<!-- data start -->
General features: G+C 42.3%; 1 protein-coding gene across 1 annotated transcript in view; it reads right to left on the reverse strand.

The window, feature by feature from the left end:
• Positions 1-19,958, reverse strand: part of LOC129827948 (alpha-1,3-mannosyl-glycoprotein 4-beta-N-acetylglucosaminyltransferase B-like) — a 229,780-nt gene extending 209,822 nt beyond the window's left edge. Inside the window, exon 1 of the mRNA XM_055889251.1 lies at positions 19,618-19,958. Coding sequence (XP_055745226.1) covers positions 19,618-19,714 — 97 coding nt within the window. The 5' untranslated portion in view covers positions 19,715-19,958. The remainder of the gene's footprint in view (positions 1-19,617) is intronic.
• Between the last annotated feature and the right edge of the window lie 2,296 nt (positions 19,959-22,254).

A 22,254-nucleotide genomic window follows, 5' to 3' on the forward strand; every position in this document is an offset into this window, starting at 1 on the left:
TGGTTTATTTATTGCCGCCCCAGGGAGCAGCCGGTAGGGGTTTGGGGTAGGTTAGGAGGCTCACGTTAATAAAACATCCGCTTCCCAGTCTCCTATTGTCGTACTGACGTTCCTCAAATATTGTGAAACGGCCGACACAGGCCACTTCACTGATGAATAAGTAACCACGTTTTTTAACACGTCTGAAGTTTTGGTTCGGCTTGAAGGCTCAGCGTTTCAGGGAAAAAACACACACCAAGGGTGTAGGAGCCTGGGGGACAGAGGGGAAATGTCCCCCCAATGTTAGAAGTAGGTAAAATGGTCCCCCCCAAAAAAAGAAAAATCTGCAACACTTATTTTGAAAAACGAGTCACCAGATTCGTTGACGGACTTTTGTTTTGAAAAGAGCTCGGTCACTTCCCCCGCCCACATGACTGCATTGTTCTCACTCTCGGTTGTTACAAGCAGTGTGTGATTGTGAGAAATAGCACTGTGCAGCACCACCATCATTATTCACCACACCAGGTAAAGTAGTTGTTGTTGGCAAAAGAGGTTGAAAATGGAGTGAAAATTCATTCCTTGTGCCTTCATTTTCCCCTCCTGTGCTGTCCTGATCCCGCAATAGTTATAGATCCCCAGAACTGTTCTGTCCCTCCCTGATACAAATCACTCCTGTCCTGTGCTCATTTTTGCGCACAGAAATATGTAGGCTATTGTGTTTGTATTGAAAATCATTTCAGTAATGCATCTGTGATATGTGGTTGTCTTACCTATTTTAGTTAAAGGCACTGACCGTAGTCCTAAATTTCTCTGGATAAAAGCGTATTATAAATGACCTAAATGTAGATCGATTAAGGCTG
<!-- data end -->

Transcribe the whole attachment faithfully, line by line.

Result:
General features: G+C 42.3%; 1 protein-coding gene across 1 annotated transcript in view; it reads right to left on the reverse strand.

The window, feature by feature from the left end:
• Positions 1-19,958, reverse strand: part of LOC129827948 (alpha-1,3-mannosyl-glycoprotein 4-beta-N-acetylglucosaminyltransferase B-like) — a 229,780-nt gene extending 209,822 nt beyond the window's left edge. Inside the window, exon 1 of the mRNA XM_055889251.1 lies at positions 19,618-19,958. Coding sequence (XP_055745226.1) covers positions 19,618-19,714 — 97 coding nt within the window. The 5' untranslated portion in view covers positions 19,715-19,958. The remainder of the gene's footprint in view (positions 1-19,617) is intronic.
• Between the last annotated feature and the right edge of the window lie 2,296 nt (positions 19,959-22,254).

A 22,254-nucleotide genomic window follows, 5' to 3' on the forward strand; every position in this document is an offset into this window, starting at 1 on the left:
TGGTTTATTTATTGCCGCCCCAGGGAGCAGCCGGTAGGGGTTTGGGGTAGGTTAGGAGGCTCACGTTAATAAAACATCCGCTTCCCAGTCTCCTATTGTCGTACTGACGTTCCTCAAATATTGTGAAACGGCCGACACAGGCCACTTCACTGATGAATAAGTAACCACGTTTTTTAACACGTCTGAAGTTTTGGTTCGGCTTGAAGGCTCAGCGTTTCAGGGAAAAAACACACACCAAGGGTGTAGGAGCCTGGGGGACAGAGGGGAAATGTCCCCCCAATGTTAGAAGTAGGTAAAATGGTCCCCCCCAAAAAAAGAAAAATCTGCAACACTTATTTTGAAAAACGAGTCACCAGATTCGTTGACGGACTTTTGTTTTGAAAAGAGCTCGGTCACTTCCCCCGCCCACATGACTGCATTGTTCTCACTCTCGGTTGTTACAAGCAGTGTGTGATTGTGAGAAATAGCACTGTGCAGCACCACCATCATTATTCACCACACCAGGTAAAGTAGTTGTTGTTGGCAAAAGAGGTTGAAAATGGAGTGAAAATTCATTCCTTGTGCCTTCATTTTCCCCTCCTGTGCTGTCCTGATCCCGCAATAGTTATAGATCCCCAGAACTGTTCTGTCCCTCCCTGATACAAATCACTCCTGTCCTGTGCTCATTTTTGCGCACAGAAATATGTAGGCTATTGTGTTTGTATTGAAAATCATTTCAGTAATGCATCTGTGATATGTGGTTGTCTTACCTATTTTAGTTAAAGGCACTGACCGTAGTCCTAAATTTCTCTGGATAAAAGCGTATTATAAATGACCTAAATGTAGATCGATTAAGGCTG